Rear-end collisions are common and usually happen because of speeding, distracted driving, traffic congestion, brake failure, and DUIs. While many people disregard these collisions as minor fender benders, victims can suffer serious and costly injuries in a rear-end car accident.
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How Close Is Too Close?
The old rule was to calculate a certain number of car lengths behind the car in front of you. However, cars come in many different lengths now, not to mention SUVs, trucks, and RVs. So, the standard now is that you should be at least three seconds behind the driver in front of you. This applies to the driver behind you, as well, and if they are too close, the risk of a rear-end collision increases.
This distance represents only the minimum safe space between cars. More space is better when available, especially if road conditions are less than ideal. Also, if you are driving a larger vehicle or towing a trailer, you will need more time to stop. Sadly, not every driver takes this safe distance into account.
You want some idea about your safe following distance so that you are less likely to rear-end the car in front of you. You can also notice if someone is risking a collision with your car’s rear. If someone follows too close behind you, it is not always possible to let them pass and avoid a rear-end collision.
Rear-end collisions are dangerous and common, representing nearly one-third of all accidents that result in serious injury.
Typical Causes of a Rear-End Collision
Most rear-end collisions occur when the front vehicle moves slowly or stops, and the rear driver travels too close (tailgating) to the front vehicle.
Other factors include:
- Distracted Driving – Distracted driving is the fastest-growing cause of traffic accidents, probably because people seem to want to do anything but drive when they are in their cars. Things happen fast on the road, and even the few seconds it takes to read a text can have life-shattering consequences. Texting, using a handheld cell phone, putting on makeup, and eating can all take your attention away from the road and your primary task of operating a multi-ton lethal weapon.
- Speeding – If a driver travels too fast to stop before hitting the car in front of them, they are simply traveling too fast for the road or traffic conditions.
- Inclement Weather – Weather conditions like rain, snow, and ice can make roads slippery and affect stopping distances. Bad weather can also affect how well drivers can see. Between these, bad weather can cause a lot of rear-end collisions.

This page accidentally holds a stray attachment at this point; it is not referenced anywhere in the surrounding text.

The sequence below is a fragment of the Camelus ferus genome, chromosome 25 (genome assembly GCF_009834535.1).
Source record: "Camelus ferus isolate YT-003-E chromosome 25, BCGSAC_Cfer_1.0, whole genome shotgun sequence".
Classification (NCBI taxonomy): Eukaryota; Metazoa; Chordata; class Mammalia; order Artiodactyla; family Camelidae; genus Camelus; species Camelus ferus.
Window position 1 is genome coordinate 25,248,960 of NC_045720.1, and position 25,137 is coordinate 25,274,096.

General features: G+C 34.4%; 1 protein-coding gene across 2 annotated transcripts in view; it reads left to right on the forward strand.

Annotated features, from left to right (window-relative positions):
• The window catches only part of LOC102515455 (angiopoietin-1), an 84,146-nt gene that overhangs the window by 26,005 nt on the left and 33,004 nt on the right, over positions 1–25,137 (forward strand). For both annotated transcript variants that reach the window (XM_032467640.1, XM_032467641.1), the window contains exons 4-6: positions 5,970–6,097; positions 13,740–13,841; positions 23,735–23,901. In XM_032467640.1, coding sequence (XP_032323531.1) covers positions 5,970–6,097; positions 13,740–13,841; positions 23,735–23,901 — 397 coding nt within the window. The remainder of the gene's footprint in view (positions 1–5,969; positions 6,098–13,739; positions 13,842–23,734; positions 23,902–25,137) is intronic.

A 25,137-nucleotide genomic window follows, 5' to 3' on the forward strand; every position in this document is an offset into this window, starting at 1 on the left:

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Typical Injuries After a Rear-End Collision
Modern safety devices often reduce the number and severity of injuries in rear-end collisions. Nonetheless, injuries do occur, and the more common ones include:
- Traumatic Brain Injury and Concussion – A concussion that can be mild to severe occurs when the brain is tossed about inside the skull, causing bruising and tearing to the sensitive tissue. Even at slow speeds, a concussion can happen. Even seemingly mild brain trauma can result in potentially fatal complications. The mild TBI or concussion designation relates only to the initial presentation of symptoms and not to the victim’s overall prognosis. TBIs that medical professionals initially deem mild can still result in serious, lasting effects and complications. If a doctor diagnoses you with any TBI, watch for any symptoms, complications, or lingering effects.
- Whiplash – Essentially caused by the same violent jolting of the head that causes concussions, whiplash is one of the most common injuries from a rear-end collision since the head keeps moving after the vehicle stops. Potential collisions with the steering wheel or headrest may occur, and soft tissues in the neck can result in long-term chronic pain and loss of mobility.
- Spinal Cord Injuries – The sudden, unexpected impact of a car from behind can damage the spine in various ways. The vertebral joints can be jolted or overextended, leading to severe neck and back injuries. Fractures in those same vertebrae may occur, especially if the collision happens at high speed. Fractures, slipped or herniated discs, and even permanent or temporary damage to the spinal cord itself can decimate the victim’s daily life. Life-shattering loss of sensation or motion can occur, especially if the damage is high on the spinal cord, leaving the victim with significant paralysis.
- Injuries to the Driver’s Arms and Shoulders – If the driver is holding the steering wheel at the moment of impact, their arms, wrists, and shoulders will absorb some force. This can cause sprained wrists, stress fractures of the arm bones, tendon damage, and even dislocated shoulders. If the airbag deploys, that force can also cause arm and wrist injuries.
- Broken Bones and Fractured Ribs – Broken bones can be caused by the airbag deploying or by stress against the seatbelt. Especially dangerous are fractured ribs that can result. Fractured ribs can puncture a lung or damage other internal organs, leading to internal bleeding. When it occurs, Internal bleeding can lead to shock and even death if not treated within a few hours. Flying debris can strike and break other bones. If the debris strikes the face, lacerations, bruises, scrapes, broken facial bones, and broken or loosened teeth can result. Facial injuries, in turn, can lead to permanent scarring and disfigurement.
- Crushed Limbs and Paralysis – More serious fractures and crushing injuries to bones often follow at high speeds. These injuries, especially the crushing injuries, can lead to the loss of a limb or permanent loss of function in that limb.
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What Damages Can You Recover After a Rear-End Collision?
The law recognizes three types of damages in personal injury cases.
Economic Damages are relatively easy to prove, usually with the help of a paid invoice or wage statement.